Biomedical Issues of HIV/AIDS
MONICA A. DEVANAS
Director, Faculty Development and Assessment Programs
Teaching Excellence Center
116 College Avenue
New Brunswick, NJ 08901-1165
This course teaches the biology of infectious diseases, immunology, and virology through the questions that surround HIV/AIDS: Where did it come from? How is it transmitted? Can I get it? What can we do to help those that have it? Such driving questions motivate students to learn complex scientific content in microbiology and immunology. But these questions cannot be answered solely by an appeal to biology, as they are also related to questions of economics, politics, education, and human emotion and psychology.
Although this is a large (400+) lecture course for non-science
majors, it emphasizes active learning through online discussion
groups, guest lectures, and research and writing-intensive
assignments. Students identify questions related to HIV/AIDS in
which they have a particular interest. They investigate clinical
studies and educational interventions for specific populations,
negotiating library databases, collecting peer reviewed primary
research articles, and using these articles and statistics to
support their own ideas and proposals for improving the HIV/AIDS
crisis in their target population. They are then asked to have
friends, family members, and colleagues read and comment on their
proposals, as well as one professional with special expertise on
some medical, social, or cultural aspect of HIV/AIDS.
In the course of their research, students work hard to uncover the relationships between scientific and medical research and political agendas. They work even harder to find information about how their career choices are impacted by HIV/AIDS; how their projects and studies may help fight risky behaviors in target communities; how to grapple with the questions of AIDS in the workplace; how cultural influences work to obscure and repress acknowledgement of actual sexual behavior. Students are eager to engage their new knowledge and seek forums for discussions where they can debate issues and ask critical questions. Expert guest lecturers, many of whom are HIV positive themselves,bring the reality and immediacy of living with HIV/AIDS to the classroom, helping the students to better understand the connection between their academic learning and everyday life.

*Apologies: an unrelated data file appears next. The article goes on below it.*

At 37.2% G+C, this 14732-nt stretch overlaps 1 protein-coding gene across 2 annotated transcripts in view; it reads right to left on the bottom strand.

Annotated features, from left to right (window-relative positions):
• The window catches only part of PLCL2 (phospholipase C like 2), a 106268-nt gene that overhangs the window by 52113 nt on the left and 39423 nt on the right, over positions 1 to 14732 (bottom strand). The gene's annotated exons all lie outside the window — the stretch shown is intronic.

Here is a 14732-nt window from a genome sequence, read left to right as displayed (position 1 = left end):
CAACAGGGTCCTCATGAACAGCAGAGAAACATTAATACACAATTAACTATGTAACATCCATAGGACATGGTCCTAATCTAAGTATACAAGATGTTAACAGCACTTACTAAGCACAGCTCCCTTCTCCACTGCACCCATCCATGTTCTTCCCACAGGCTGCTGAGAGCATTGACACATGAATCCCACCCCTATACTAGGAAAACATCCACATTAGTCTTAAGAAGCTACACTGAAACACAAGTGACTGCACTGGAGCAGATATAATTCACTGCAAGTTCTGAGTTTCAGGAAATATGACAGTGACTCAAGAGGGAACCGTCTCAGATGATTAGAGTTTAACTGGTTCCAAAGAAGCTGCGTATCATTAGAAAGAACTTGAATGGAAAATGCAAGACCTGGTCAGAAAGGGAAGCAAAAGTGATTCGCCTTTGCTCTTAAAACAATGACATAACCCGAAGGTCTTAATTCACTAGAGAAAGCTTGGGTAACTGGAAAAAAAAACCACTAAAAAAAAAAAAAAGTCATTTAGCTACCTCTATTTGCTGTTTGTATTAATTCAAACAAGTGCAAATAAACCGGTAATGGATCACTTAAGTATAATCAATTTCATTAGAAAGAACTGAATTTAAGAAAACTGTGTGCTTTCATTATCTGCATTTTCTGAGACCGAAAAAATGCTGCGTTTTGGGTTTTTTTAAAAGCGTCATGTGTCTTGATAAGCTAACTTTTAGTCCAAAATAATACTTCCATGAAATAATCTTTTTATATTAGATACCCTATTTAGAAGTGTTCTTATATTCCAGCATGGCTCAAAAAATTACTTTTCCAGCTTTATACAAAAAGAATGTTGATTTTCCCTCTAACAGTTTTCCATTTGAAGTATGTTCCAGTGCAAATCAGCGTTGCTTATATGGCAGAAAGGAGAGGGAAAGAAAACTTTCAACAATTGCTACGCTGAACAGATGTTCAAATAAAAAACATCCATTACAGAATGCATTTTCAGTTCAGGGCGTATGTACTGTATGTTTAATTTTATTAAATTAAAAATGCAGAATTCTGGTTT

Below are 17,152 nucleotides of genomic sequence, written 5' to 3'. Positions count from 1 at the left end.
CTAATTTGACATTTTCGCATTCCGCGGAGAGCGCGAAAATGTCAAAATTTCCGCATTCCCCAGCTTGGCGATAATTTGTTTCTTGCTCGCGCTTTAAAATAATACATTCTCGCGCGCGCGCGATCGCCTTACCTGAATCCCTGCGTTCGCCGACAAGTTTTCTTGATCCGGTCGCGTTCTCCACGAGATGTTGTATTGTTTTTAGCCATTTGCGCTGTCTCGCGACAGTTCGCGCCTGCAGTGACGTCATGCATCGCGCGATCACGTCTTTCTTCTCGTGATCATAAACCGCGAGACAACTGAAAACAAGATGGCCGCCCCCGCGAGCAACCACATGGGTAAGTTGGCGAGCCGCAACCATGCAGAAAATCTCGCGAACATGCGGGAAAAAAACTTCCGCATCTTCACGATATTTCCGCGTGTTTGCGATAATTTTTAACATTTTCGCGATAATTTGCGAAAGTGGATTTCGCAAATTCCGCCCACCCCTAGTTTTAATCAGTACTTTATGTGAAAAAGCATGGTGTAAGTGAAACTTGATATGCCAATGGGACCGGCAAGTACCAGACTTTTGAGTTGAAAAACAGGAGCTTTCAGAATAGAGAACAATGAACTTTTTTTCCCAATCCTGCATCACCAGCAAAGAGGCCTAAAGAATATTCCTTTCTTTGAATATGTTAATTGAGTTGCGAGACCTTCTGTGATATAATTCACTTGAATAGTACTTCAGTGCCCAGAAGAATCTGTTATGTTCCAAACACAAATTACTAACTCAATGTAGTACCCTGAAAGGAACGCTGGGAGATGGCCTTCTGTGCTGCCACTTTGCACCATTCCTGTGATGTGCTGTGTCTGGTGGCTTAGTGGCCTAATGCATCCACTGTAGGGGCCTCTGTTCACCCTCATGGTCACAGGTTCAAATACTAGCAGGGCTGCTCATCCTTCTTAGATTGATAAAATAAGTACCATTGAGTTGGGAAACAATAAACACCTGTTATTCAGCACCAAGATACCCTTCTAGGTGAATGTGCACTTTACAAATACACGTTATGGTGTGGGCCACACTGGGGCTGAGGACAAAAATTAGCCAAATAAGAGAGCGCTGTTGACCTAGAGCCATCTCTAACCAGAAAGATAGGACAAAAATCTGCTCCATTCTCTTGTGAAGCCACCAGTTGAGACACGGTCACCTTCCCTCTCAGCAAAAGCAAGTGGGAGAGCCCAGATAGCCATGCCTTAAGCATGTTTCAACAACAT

This is a Biological Sciences course and even though it is an introductory level course, it is not to be considered simple or superficial. As a biology course, this curriculum is designed to present the student with the fundamentals of infectious disease, immunology, and virology as they apply to HIV disease. With this knowledge of the biology of the HIV, the impact of the HIV epidemic is examined in a variety of psychological and social arenas.